Linguistics on the fly – and a question for the other Katharine

I’ve been volunteering in a conversation class for L2 speakers, and last Thursday a question came up re: questions.

The exercise we were doing was a reverse Q&A. You’re given the answer and you have to construct with the question.


Answer: “Catherine”

Question: “What is your name?”

Midstream, I became intrigued by a puzzle.

When do we use the “do-operator” to form a question and when do we not?

Here’s a do-operator:

Answer: “Tarrytown.”

Question: “Where do you live?”

Why do we use a do-operator in ‘Where do you live’ but not in ‘What is your name’?

Only two L2 speakers had come that night, both long-time immigrants from Spanish-speaking countries. Although they seemed to be using the do-operator correctly, neither could say how or why they used it when they did. I assume that means they’ve learned most of their English informally, interacting with native speakers.

The young man who volunteers with me — his Spanish seems to be fantastic (jealous) — had no idea, either.

Naturally I became obsessed on the spot, which may not have advanced our L2 speakers’ cause, I realize. Then again, a little linguistics never hurt anyone.

Running through the do-questions in my head — while simultaneously trying to keep the exercise going so as not to short-change the class — I spotted a difference, or thought I did: the presence or absence of a linking verb, or copula.  (I learned the term “copula” from Katharine, for the record.)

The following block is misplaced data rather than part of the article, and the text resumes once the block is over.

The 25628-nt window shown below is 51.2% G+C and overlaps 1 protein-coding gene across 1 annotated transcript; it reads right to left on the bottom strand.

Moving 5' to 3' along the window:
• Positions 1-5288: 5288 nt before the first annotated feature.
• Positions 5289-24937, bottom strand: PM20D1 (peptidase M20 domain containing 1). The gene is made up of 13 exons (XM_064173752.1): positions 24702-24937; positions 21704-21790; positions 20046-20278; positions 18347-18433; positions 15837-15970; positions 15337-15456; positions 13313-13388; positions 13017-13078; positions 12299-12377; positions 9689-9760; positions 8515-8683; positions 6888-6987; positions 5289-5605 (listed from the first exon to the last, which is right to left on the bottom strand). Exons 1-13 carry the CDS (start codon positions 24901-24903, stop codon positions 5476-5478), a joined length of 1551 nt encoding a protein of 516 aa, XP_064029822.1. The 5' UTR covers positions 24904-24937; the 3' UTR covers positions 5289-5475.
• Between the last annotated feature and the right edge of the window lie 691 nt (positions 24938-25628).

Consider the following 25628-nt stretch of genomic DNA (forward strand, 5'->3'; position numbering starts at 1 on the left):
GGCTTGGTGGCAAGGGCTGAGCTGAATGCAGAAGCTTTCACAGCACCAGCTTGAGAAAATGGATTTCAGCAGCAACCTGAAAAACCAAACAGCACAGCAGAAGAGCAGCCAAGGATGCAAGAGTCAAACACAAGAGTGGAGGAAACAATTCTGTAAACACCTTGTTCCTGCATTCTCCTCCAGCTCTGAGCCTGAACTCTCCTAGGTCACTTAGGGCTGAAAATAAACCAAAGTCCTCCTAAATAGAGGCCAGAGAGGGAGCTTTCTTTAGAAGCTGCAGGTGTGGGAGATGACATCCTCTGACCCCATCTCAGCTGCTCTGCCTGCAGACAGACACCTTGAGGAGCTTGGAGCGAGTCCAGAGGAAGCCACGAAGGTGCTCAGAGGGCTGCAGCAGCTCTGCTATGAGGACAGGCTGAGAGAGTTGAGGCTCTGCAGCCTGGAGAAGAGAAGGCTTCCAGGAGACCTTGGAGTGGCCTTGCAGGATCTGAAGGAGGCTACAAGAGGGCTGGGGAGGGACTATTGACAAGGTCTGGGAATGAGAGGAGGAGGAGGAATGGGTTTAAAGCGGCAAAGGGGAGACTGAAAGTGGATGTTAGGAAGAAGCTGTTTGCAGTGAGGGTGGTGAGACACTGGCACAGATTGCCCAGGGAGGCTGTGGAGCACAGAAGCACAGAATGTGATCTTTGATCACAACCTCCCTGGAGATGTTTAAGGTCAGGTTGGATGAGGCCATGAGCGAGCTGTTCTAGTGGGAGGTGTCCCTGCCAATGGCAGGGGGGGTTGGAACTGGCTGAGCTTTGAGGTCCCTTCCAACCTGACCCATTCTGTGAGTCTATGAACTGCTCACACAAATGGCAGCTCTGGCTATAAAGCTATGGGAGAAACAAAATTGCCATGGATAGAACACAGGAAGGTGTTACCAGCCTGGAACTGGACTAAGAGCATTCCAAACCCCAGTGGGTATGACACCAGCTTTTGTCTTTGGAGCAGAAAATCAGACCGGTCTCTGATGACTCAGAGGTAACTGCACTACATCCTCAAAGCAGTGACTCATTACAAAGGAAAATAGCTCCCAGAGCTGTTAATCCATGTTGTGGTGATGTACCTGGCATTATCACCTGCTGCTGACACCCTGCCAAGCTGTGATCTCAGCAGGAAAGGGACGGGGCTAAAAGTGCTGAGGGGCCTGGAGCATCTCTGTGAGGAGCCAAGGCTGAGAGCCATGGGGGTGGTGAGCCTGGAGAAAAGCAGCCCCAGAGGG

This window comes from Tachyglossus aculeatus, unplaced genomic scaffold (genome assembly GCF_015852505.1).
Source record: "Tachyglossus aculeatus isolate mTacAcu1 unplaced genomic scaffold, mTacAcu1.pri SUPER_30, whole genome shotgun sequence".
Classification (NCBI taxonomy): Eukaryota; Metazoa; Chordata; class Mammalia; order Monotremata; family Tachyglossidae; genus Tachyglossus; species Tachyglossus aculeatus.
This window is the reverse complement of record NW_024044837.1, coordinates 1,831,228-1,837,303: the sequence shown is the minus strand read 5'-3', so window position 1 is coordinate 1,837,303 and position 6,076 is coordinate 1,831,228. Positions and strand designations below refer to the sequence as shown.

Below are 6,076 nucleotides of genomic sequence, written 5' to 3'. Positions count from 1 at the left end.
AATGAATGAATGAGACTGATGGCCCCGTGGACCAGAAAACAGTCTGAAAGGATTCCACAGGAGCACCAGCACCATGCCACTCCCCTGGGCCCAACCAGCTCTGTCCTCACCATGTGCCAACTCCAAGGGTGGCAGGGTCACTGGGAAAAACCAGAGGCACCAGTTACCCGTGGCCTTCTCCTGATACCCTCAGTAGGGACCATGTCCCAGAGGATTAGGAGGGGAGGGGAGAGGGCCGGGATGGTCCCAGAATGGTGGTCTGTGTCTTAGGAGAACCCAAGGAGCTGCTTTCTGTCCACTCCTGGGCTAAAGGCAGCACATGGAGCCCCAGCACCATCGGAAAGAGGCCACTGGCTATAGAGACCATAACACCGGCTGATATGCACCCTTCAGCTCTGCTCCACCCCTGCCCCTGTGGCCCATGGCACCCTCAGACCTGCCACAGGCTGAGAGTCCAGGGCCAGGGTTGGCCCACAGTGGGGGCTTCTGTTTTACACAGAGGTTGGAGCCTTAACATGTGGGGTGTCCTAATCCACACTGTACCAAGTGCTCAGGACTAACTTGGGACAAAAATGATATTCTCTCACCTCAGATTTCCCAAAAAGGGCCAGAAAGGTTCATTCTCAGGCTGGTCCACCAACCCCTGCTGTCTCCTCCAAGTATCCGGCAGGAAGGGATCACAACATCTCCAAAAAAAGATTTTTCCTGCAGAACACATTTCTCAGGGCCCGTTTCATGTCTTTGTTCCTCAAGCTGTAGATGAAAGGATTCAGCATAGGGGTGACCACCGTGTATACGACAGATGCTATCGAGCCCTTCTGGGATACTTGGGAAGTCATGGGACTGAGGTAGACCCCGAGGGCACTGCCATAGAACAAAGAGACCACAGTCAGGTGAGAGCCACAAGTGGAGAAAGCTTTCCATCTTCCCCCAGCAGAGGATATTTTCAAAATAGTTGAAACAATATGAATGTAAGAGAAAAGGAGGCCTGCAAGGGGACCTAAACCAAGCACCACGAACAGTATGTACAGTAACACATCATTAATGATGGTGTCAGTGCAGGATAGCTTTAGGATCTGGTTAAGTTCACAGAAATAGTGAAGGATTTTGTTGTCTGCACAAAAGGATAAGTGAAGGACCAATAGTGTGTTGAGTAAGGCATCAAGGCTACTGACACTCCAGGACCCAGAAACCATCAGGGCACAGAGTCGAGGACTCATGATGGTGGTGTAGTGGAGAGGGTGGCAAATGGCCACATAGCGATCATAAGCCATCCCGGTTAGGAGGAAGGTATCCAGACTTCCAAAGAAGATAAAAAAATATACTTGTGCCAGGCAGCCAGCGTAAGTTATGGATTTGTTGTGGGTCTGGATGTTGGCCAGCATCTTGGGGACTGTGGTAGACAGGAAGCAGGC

As I understand it (Katharine will have to weigh in) we use linking verbs when, in a simple clause, the subject and the ‘3rd term’ – the complement – refer to the same thing (or “have the same referent”).

I am awake. “I” and “awake” refer to the same thing.


NON-LINKING VERB (“Dynamic” verb?)
Luke and Lucy like to chase balls. “Luke-and-Lucy” and “balls” refer to different things.

So far, so good. All three questions follow the rule I came up with on the fly:

I am awake. Are you awake?
Luke and Lucy are sleeping. Are Luke and Lucy sleeping?
Luke and Lucy like to chase balls. Do Luke and Lucy like to chase balls?

But now I have a problem:

I am writing this post. “I” and “this post” refer to different things.

But the question form doesn’t use a do-operator:

I am writing this post. Are you writing this post?

So what is the do-rule, anyway?

I suspect this page has the answer, but it’s way too hard to read. Way too physically hard.

If you’re going to learn linguistics on the web, graphic design is a must.

Luke and Lucy